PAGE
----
Obama’s visit to India this week could be considered a watershed moment in the history of the relationship between the two countries.  Business deals worth $10 billion were made, the ban on dual-use technology was lifted, and public laurels were given to India regarding its status as a world power.

Today, India’s growth rate is 8%, compared to the United States’ growth of only 2%.  High tech companies such as Infosys and Wipro are moving out of the back office to become world names.  Some of India’s brightest minds are actually moving out of Silicon Valley and back to Bangalore.  For these reasons and more, the US is hoping to court Indian businessmen and officials to strengthen the economic ties between the two nations.

Even ten years ago such deal making, especially in the sale of dual-use technology, would have been nearly unthinkable.  In 1998, India conducted a series of five nuclear tests over the course of three days.  Pokhran II shocked the international community, especially when Pakistan conducted reciprocal tests a few weeks later.  The US led efforts to sanction India and that corner of South Asia was dubbed the “most dangerous place on earth.”  Remarkably, the US is now selling dual-use technology to a country it once alleged to be irresponsible with its nuclear technology.

This episode was nothing compared to the tensions between the two nations during the Cold War.  While India was a democracy and therefore a potential ally of the US, she was also the leader of the Non-Aligned Movement.  At that point in history the US had no time for nations that were not actively supporting its fight against communism.  That is why India was often branded a Soviet ally and neglected as the US armed friendly, but coup-ridden Pakistan.  Today, the tables have not quite turned.  America is still Pakistan’s ally and needs its valuable hinterland to continue to wage war in Afghanistan.  However, both India and US are playing the same waiting game: Pakistan must first deal with its domestic terrorism problem before full negotiations can resume.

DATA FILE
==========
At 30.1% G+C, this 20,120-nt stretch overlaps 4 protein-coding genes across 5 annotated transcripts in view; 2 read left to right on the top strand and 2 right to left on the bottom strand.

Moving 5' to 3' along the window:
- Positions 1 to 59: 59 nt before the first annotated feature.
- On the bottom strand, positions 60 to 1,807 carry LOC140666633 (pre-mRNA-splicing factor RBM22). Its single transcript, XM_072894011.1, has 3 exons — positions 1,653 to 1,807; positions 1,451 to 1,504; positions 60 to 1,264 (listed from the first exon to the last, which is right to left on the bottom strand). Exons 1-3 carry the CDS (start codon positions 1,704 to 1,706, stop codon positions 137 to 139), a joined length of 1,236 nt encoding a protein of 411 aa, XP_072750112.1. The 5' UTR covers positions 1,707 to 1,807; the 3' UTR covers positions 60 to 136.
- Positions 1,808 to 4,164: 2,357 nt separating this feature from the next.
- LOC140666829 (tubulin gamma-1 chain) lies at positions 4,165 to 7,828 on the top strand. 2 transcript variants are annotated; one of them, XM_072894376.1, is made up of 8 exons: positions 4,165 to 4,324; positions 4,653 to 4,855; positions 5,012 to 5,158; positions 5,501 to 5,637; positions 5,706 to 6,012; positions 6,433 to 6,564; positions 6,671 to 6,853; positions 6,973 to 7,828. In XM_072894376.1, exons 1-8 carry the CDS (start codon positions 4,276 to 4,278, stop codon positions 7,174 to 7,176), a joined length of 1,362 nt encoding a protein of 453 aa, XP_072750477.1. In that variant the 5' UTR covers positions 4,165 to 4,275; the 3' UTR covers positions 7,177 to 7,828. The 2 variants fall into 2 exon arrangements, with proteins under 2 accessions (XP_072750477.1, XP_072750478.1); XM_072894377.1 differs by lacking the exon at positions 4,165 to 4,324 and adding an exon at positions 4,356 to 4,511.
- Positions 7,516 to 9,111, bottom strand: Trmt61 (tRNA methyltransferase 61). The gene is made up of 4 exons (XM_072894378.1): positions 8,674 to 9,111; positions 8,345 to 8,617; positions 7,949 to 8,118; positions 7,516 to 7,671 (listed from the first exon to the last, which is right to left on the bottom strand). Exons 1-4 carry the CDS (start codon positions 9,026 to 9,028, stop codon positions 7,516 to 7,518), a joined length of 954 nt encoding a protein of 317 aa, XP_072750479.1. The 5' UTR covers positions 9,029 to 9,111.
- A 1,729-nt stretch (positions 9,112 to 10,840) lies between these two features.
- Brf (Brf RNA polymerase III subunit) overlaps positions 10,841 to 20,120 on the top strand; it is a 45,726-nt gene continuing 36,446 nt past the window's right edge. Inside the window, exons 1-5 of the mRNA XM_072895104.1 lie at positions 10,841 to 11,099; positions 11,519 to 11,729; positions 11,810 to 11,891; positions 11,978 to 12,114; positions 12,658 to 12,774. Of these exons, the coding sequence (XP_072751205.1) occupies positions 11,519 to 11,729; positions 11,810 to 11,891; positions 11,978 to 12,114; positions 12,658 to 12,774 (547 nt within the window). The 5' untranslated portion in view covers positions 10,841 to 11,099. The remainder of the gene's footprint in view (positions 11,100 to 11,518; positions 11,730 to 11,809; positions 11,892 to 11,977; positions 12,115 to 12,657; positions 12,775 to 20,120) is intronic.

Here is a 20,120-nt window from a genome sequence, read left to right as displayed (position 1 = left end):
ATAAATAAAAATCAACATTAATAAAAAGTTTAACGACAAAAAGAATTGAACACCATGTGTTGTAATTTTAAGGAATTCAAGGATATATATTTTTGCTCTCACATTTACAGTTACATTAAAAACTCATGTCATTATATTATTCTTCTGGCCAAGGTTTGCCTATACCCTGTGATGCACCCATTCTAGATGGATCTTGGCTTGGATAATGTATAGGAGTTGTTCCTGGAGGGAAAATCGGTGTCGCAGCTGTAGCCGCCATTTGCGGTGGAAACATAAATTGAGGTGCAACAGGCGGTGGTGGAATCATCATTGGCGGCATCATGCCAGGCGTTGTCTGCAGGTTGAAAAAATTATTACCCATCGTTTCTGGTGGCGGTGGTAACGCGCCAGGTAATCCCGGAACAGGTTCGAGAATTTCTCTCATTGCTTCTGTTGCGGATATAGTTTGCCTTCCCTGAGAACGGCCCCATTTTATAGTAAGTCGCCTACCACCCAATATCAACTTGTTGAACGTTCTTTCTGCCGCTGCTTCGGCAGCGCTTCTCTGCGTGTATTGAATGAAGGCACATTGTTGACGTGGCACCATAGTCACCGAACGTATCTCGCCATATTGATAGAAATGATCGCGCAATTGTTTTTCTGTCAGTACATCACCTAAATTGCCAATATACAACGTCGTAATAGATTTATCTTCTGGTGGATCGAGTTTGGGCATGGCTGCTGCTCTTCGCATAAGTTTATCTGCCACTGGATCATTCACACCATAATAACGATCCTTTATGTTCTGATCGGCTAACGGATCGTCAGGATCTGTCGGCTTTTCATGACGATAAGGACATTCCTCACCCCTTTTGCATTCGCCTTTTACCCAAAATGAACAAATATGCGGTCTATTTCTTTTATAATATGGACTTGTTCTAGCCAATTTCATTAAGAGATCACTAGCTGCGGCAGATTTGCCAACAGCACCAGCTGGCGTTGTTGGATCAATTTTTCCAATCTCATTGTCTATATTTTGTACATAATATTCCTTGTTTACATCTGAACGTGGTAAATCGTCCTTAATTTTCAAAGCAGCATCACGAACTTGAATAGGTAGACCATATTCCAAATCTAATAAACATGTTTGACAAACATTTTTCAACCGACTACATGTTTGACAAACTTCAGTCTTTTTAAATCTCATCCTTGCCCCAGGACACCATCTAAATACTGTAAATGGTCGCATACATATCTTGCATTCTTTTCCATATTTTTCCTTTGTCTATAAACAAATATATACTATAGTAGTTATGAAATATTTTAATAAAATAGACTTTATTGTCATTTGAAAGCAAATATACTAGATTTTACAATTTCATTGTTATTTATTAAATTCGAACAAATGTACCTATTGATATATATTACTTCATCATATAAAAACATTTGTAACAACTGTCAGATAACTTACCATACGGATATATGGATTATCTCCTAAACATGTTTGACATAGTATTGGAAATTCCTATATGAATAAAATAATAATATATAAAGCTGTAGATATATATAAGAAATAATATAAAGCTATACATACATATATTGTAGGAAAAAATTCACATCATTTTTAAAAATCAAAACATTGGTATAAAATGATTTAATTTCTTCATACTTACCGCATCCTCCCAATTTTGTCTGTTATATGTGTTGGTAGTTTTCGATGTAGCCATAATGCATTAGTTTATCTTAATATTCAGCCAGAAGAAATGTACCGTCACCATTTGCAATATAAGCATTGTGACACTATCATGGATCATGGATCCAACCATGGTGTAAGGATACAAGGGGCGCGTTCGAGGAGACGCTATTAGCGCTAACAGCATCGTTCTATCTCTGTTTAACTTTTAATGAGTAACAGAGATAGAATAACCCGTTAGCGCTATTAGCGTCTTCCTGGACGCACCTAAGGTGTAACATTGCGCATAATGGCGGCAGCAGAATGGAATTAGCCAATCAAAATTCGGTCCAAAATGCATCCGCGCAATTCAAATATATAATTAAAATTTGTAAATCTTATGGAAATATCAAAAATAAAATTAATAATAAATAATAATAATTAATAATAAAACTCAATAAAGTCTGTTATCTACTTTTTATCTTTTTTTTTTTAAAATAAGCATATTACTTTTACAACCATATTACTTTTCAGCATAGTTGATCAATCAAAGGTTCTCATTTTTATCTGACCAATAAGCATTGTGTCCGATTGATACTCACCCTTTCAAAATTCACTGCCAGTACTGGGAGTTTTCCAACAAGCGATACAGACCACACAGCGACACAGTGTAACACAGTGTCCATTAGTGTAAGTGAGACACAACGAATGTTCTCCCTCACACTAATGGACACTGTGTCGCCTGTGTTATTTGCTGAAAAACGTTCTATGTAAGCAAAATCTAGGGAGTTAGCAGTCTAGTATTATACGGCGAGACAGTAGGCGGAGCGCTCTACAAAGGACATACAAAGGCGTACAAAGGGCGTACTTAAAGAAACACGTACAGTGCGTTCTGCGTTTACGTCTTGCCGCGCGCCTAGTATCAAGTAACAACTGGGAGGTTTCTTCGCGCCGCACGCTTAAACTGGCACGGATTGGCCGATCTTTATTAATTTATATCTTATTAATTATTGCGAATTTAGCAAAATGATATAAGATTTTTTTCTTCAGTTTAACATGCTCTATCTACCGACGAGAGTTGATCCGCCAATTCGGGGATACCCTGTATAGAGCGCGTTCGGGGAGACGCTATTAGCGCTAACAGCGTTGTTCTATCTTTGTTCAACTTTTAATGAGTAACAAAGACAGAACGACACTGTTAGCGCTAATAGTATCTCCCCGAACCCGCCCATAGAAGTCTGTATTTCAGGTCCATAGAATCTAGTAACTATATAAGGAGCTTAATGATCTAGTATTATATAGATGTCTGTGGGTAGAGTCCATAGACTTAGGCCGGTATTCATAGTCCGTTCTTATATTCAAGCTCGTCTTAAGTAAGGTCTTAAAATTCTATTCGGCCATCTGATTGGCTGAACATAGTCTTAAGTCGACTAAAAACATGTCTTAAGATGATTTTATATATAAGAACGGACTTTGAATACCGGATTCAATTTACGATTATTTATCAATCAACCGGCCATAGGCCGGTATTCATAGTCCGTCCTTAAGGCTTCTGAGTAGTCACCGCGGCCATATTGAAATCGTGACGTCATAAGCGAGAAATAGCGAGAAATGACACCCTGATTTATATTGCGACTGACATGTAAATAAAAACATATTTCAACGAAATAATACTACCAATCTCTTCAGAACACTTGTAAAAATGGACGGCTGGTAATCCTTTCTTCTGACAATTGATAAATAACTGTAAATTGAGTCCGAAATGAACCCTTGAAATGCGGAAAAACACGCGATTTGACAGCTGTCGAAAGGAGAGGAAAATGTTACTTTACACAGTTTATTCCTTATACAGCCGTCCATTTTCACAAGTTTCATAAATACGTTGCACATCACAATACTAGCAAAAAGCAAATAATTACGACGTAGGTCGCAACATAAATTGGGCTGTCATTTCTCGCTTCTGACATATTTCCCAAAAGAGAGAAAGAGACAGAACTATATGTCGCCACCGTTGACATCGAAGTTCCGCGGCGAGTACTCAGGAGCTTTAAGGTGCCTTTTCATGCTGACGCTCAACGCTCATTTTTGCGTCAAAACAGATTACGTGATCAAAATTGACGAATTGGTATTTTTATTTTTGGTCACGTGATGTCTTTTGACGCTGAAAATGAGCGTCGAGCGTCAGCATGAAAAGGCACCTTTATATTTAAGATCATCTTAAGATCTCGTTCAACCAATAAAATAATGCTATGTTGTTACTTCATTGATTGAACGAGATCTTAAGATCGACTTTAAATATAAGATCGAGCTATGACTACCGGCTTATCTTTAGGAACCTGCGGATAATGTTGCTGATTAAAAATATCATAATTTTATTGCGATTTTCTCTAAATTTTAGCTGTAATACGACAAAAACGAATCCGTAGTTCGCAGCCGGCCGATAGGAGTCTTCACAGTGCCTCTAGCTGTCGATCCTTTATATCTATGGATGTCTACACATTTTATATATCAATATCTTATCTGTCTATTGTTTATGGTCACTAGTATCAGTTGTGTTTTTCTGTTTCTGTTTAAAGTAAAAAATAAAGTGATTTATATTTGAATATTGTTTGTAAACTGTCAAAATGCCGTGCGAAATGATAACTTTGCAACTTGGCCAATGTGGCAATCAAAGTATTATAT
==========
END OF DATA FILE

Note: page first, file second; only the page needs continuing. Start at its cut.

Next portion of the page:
Finally, after sixty years of tensions, the relationship between India and the US is taking its natural course.  The US is world’s oldest democracy and India’s is the largest.  Both countries work very hard to integrate a large and diverse population into the national fold.  There are mutual traditions of free press and human rights.  Beyond immediate economic benefits, a stronger partnership between these two giants can help maintain a liberal peace in the South Asian region.

The road to Indo-US cooperation has been long and winding.  Hopefully Obama’s visit to India this November will be looked back on as the decisive turning point in this journey.  A stronger partnership will increase net gains to both nations.

By Erica Mukherjee

Photo attributed to: Department of Foreign Affairs and Trade

Written by Erica Mukherjee